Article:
(Adds quotes, comments on rising dollar demand, context, details)
BEIRUT, Oct 3 (Reuters) - Lebanon’s central bank is ready to repay the state’s maturing dollar-denominated debt to protect the country’s financial credibility, Governor Riad Salameh said on Thursday.
One of the world’s most heavily indebted states, with a public debt burden of 150% of GDP, Lebanon has a $1.5 billion Eurobond maturing in November.
The government has declared “an economic emergency” and vowed to enact long-delayed reforms to rein in spending.
“The maturities that the Lebanese state has, we have also prepared for them, to pay for them in dollars,” Salameh told a conference on Thursday. “I believe this matter is essential, and Banque du Liban is carrying this out for monetary reasons (and) for the protection of Lebanon’s credibility.”
Finance Minister Ali Hassan Khalil told Reuters this week that Lebanon had begun preparing to issue a Eurobond of around $2 billion in October to meet state financing needs.
Salameh also said there had been a rise in demand for U.S. dollars in Lebanon since June, which he attributed to an increase in imports, although he questioned whether these were intended for use locally or outside Lebanon.
Lebanon’s pound has been pegged at 1,507.5 pounds to the dollar for more than 20 years but the price has recently risen above that level on the unofficial, or parallel, market, reflecting an economic crisis stemming from low growth and slowing capital inflows.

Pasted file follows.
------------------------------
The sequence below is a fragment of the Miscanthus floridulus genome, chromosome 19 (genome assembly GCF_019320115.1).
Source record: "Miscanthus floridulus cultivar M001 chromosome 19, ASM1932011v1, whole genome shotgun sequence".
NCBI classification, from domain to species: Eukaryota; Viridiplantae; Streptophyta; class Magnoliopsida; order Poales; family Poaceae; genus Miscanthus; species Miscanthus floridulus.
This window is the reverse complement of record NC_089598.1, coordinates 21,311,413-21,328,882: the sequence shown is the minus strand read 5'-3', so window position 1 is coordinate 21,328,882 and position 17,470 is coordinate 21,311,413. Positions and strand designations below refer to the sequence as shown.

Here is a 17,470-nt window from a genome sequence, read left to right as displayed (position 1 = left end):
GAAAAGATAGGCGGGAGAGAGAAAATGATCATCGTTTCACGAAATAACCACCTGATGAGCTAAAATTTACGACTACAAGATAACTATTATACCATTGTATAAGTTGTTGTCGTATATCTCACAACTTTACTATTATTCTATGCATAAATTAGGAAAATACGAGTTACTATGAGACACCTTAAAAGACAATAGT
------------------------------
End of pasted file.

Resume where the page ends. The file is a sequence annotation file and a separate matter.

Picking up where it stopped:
The central bank took steps on Tuesday to provide banks with U.S. dollars to back imports of fuel, wheat and medicine. Some importers have threatened to strike because they can not secure dollars at the official rate from banks and are being forced to pay more on the parallel market.
Salameh said there had always been some difference between the official peg and money exchangers’ rates and that the central bank would preserve the stability of the official rate.
More demand for cash dollars at money exchange offices since June pushed the cost of dollars 1% to 3% above the official rate at the banks, he said.
“This matter goes back to an increase in imports of some materials, and we do not know if all this importing is for local consumption or not,” he said, without elaborating.
The only country with which Lebanon has an open land border is Syria, which has suffered fuel shortages due to Western sanctions on its government.
Salameh said commercial banks must make sure that lines of credit fund imports only for local consumption.
“This is essential not only for the finances of Lebanon, but also for its reputation and keeping it within the global finance system.”
Salameh also expressed hope that Lebanon’s government would further narrow its budget deficit. “We hope the government implements a budget for 2020 that gives a positive signal to the markets by reducing the deficit,” Salameh added. (Reporting by Ellen Francis, Tom Perry and Laila Bassam; Editing by Hugh Lawson and Kirsten Donovan)